Later, Vessels take for-fucking-ever to set up their gear and cause the Noisey stage to run half an hour behind schedule for the rest of the day, causing us to miss out on most of Submotion Orchestra, and all of Action Bronson, but they are forgiven because they are fucking rad. The five piece make a shit-ton of noisy mathy racket from their various tools, and end the set with four of them battering away at various drums and percussion all at once. I’d never actually checked them out before, due to confusing them with another band called Vowels who I don’t really care for, and promise to myself that I will forget about their poor time keeping and pick up one of their records when I get home. There’s not too much time to dwell on it, though – as soon as they’re done, we run to the main stage to fling ourselves in to the dancing mass for the last two songs of Submotion Orchestra’s incredible epic and atmospheric dubstep. For a while, I am furious at Vessels again – I could have danced to this all fucking night.

VesselsJoan As Policewoman

Joan As Policewoman is totally not the band I thought they were either (seriously, who am I thinking of? Is it Juliette and the Licks? I think it is), and I would likely enjoy them more if I wasn’t just killing time before Daughter because, oh my god, fucking Daughter. Despite the rage I feel towards the kids behind us who will not shut the fuck up the entire way through, they are perfect. Igor Haefeli rocks the fuck out on a bowed guitar, while Elena Tonra switches between guitar and bass duties as necessary (something I weirdly admire in a frontperson/songwriter – it’s awesome when Kate Nash does it). Her voice fucking soars, man, and their sound is so goddamned huge. They mention that it is their first time headlining a festival, or even closing out a stage at one, and suddenly you can sense the nerves, but they still do an incredible job. My skin stands on end when they play Youth and Tomorrow. They may not quite have the confidence and the fans to be ideal festival headliners yet, but they’ve sure as hell got the songs. Give them time, and they will be huge.

Daughter

Saturday is the slowest day, band-wise, so I wander around a bit to see what’s on offer – Plank! come off like a two piece Tall Ships, but with riffs instead of loops, whereas FAMY sound like the band Nai Harvest have been trying to become lately, but with more of a classic Manchester indie sound. Things really kick off, though, with Joanna Gruesome’s noisy fuzzed out punk, and festival sound does them a lot of favours – I’ve seen them before and listened to their album a load, but this is the best I’ve ever been able to hear the lyrics. Fuck me, they are angry, and their singer’s ability to switch from sugary to screaming in seconds makes for a pretty terrifying experience. PINS follow, and are in a similar vein of noisy, fuzzed up punk, kind of if like the Vivian Girls were from Manchester. I’ve had the good fortune to watch their drummer play in a bunch of bands over the years thanks to youths spent in the same town, and I don’t think she’s ever been involved with something that isn’t fucking great – it’s so good to see them fill out a tent. Pretty much everyone who made the trip over from Manchester seems to be here.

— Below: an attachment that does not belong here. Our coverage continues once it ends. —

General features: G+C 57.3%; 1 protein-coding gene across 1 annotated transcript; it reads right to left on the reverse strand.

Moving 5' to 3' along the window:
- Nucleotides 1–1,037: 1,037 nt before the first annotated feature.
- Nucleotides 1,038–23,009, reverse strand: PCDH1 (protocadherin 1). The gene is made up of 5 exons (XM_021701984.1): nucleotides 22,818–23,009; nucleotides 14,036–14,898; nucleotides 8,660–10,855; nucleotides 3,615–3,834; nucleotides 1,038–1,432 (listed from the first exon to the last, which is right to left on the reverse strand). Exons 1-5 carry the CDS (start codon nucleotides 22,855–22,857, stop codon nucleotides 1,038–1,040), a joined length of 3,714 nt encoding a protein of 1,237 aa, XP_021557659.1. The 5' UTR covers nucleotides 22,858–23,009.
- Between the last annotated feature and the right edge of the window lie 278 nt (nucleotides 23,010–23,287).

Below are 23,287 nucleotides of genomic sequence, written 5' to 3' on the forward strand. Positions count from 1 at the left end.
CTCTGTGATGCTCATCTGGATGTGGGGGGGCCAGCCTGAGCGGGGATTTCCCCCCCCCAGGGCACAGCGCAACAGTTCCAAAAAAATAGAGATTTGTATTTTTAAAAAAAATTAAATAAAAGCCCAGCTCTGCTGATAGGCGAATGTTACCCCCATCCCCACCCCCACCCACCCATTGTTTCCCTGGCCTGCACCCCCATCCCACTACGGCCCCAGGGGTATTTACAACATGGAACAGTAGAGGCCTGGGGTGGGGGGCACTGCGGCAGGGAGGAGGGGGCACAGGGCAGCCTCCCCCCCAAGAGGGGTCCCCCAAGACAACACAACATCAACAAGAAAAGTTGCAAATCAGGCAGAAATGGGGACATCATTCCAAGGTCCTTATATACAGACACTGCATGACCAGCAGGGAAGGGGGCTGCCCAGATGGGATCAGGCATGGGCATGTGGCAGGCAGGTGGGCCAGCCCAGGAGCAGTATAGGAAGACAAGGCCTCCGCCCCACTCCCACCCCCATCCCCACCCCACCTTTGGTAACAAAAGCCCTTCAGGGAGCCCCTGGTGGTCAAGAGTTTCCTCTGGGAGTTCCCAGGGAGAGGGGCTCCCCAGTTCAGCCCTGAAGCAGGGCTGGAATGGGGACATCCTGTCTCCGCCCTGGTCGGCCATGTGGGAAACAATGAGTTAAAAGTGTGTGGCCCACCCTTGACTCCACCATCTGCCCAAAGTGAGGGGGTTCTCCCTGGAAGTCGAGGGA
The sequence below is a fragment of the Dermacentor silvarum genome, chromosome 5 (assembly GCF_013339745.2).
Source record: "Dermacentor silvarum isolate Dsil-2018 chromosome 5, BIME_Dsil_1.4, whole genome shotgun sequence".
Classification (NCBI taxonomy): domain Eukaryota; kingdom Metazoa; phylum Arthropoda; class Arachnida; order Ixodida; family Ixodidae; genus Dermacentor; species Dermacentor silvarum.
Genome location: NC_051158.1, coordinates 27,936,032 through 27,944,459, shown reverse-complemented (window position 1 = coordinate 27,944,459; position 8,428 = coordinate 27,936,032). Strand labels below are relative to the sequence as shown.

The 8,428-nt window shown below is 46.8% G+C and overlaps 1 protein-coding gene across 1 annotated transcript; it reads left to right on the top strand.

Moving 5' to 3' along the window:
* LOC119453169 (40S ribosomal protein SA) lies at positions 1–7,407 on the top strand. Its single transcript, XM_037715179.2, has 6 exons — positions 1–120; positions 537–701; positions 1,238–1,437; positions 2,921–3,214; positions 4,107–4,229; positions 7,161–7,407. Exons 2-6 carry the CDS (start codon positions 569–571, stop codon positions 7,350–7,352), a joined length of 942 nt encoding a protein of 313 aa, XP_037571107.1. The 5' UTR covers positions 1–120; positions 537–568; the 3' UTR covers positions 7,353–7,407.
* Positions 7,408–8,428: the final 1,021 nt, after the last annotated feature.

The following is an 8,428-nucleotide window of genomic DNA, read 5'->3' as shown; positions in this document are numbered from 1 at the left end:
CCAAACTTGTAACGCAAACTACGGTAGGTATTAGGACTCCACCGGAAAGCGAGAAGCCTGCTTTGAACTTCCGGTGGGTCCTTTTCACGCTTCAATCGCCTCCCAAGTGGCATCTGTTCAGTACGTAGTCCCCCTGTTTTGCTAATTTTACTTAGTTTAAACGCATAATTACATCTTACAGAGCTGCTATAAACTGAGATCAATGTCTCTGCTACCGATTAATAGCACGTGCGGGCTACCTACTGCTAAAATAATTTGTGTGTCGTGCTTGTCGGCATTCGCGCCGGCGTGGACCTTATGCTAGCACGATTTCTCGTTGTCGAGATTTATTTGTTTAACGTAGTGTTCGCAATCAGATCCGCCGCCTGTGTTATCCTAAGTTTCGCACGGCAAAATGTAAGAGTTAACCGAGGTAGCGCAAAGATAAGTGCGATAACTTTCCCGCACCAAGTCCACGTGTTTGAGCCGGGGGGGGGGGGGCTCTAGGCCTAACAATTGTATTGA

Joanna GruesomePINS

It always feels pretty fucked up to talk about a band’s look instead of just focusing on their music, especially when the band in question is made up of four women (because, y’know, patriarchy), but that’s often because what they look like is totally irrelevant. PINS, though, man, it feels relevant to mention it – they have a goddamn look, even if it is just all black with a fair few leather goods and incredible hair. It feels like an essential part of the band as a whole because it amplifies their Manchester rock and roll swagger and basically makes them the coolest fucking band going right now.

TRAAMS are another band I’m psyched to see doing so well – I went to uni with their bass payer and absolutely loved the band he was in while we were there. Aged Yummy were unlike nothing else I’d ever heard – surfy math rock that grew from a bass and drums two piece, to a bass-led trio with a guitarist that essentially just matched what the bassist did, to a four piece that threw a weird 60s vibe in to the mix thanks to a new singer who would go on to play keys in Temples. They were great, so it’s seriously so awesome to see Leigh doing so well in a new band. Because TRAAMS have fans, man! Like, seriously adoring fans. They play to one of the best crowds of the festival, and a pit breaks out to their proggy kraut-indie, and the closing jam of Klaus is both invigorating and draining at the same time.